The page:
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AT1 bond issuances likely to fall to around Rs 200 bn in FY2023: Icra

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The additional tier 1 (AT1) bond issuances are likely to fall sequentially to around Rs 200 billion in FY2023, from an all-time high of nearly Rs 428 billion in FY2022.

The issuances were higher in FY22 as most were driven by refinancing obligations of issue in FY17.

Net of new offerings and redemptions between April and July 2022, the AT-I bonds outstanding on July 31 were Rs 1.02 trillion. With approximately Rs 200 billion in estimated issuances throughout FY2023 (of which Rs 53.2 billion was issued in 4MFY2023) and Rs 94.0 billion in predicted redemptions during August-March 2023, the AT-I bonds outstanding are expected to reach around Rs 1.1 trillion by March 31, 2023.

“Public sector banks are expected to raise Rs 201 billion in AT-I bonds during FY2023, but private sector issuances are expected to remain modest depending on market opportunities. Unlike in FY2022, when issuances were mostly driven by rollover requirements, issuances by public banks in FY2023 are primarily driven by growth requirements,” said Anil Gupta, Vice President, .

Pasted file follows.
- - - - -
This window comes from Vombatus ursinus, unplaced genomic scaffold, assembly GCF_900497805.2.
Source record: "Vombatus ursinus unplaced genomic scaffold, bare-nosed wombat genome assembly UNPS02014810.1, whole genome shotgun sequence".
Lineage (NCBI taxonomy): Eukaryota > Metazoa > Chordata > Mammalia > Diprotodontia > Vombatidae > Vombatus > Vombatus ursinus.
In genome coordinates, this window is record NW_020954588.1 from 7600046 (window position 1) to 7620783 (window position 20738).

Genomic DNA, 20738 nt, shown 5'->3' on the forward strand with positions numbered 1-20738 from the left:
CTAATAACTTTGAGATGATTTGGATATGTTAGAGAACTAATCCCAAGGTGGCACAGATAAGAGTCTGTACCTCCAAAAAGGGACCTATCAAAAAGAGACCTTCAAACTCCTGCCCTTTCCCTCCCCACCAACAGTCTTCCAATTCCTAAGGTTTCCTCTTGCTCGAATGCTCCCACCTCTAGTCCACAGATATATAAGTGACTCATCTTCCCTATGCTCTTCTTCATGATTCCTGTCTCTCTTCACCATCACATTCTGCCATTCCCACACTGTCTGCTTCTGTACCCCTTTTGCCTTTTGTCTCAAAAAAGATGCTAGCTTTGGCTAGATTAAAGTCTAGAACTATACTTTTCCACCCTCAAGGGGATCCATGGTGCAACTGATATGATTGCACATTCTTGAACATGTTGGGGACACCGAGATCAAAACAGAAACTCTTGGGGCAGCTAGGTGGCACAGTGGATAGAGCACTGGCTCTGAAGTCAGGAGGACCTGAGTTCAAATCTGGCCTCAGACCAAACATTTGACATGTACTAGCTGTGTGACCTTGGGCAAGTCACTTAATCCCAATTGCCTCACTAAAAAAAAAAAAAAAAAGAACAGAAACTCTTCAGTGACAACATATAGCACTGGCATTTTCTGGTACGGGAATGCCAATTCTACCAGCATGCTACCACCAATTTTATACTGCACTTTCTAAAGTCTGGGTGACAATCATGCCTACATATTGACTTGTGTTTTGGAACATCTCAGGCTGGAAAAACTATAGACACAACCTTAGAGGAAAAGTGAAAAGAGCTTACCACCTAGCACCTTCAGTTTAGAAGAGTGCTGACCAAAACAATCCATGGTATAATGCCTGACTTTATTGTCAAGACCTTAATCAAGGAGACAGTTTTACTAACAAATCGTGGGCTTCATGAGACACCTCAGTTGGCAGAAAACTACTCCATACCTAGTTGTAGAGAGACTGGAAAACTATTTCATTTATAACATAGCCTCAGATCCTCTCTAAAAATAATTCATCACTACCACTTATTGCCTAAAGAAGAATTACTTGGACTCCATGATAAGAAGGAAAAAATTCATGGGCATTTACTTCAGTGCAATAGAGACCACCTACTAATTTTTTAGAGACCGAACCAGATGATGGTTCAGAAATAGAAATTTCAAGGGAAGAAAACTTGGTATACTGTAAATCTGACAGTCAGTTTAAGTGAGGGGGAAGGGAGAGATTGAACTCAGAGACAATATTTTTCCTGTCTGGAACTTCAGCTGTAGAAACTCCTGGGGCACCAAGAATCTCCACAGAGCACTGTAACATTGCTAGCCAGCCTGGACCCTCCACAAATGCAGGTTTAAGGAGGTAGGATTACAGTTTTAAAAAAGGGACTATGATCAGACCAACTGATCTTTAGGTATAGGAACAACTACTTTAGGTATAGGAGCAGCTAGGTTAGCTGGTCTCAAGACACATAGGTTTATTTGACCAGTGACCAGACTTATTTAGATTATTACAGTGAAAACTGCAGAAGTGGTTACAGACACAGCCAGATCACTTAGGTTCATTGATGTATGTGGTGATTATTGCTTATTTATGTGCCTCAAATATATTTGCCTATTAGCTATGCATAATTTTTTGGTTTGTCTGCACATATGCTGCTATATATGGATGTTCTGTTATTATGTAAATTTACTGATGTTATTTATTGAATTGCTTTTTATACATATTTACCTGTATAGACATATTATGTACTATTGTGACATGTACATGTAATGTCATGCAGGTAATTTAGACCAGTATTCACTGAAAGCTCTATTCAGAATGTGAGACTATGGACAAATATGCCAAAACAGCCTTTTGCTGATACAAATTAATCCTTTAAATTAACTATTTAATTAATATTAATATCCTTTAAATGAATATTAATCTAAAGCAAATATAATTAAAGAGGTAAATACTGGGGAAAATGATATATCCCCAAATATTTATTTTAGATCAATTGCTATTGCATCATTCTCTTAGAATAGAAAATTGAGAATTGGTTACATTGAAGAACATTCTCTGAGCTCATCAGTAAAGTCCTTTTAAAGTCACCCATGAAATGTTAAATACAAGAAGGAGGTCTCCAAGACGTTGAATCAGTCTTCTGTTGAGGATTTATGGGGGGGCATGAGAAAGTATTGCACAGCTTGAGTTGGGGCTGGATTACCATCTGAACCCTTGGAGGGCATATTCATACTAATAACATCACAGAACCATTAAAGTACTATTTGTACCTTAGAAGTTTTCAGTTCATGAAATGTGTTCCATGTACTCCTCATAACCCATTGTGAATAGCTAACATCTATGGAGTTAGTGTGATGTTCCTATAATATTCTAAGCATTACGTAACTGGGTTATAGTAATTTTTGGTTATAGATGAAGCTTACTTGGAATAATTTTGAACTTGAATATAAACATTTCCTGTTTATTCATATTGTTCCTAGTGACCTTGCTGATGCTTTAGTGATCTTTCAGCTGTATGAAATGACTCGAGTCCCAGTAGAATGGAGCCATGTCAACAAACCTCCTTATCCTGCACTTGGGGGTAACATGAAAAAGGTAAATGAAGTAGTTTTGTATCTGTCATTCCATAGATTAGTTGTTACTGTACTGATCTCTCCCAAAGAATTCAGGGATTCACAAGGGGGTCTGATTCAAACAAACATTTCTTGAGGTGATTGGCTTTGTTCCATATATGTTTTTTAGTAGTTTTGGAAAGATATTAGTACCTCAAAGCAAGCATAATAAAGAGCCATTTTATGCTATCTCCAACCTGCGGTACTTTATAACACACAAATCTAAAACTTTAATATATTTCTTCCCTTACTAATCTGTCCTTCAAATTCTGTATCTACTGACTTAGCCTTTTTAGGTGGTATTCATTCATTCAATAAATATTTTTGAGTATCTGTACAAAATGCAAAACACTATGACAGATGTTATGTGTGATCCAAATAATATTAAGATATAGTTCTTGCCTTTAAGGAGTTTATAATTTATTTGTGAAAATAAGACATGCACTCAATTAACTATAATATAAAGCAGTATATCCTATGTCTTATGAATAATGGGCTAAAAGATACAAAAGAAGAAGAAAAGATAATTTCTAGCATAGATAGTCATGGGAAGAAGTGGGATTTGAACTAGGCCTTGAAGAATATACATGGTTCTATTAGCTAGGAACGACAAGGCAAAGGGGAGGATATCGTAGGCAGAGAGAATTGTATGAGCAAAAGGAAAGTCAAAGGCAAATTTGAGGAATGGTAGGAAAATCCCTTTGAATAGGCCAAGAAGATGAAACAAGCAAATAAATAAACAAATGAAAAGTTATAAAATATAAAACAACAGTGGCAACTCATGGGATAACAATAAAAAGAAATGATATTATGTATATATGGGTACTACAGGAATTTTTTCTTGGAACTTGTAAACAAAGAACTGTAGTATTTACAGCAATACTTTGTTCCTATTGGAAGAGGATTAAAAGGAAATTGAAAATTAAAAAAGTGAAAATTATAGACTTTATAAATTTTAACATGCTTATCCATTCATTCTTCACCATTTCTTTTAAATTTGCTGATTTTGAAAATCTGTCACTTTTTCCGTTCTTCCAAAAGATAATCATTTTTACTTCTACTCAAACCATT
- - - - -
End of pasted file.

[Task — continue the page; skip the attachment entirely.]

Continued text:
Investors’ desire for AT-I bonds of public banks has been bolstered by their improved financial position and improved ability to service them after setting off of their accumulated losses against their share premium account.

The yields on recently issued AT-I bonds issued by public banks ranged from 8.0 to 8.75 per cent, compared to 7.25 per cent on a five-year government bond and 7.55 per cent on a five-year AAA corporate bond.

The coupon on the bonds issued recently is greater than the coupon on the bonds issued in FY2022, but it is still lower than the rates on the bonds issued earlier in FY2017 and FY2018.

Private banks account for Rs 180 billion of the Rs 253 billion scheduled call option on AT-I bonds during FY2023 (Rs 73 billion by public banks). The issuances from private banks, if any, are unlikely to reach Rs 50 billion.




(Only the headline and picture of this report may have been reworked by the Business Standard staff; the rest of the content is auto-generated from a syndicated feed.)


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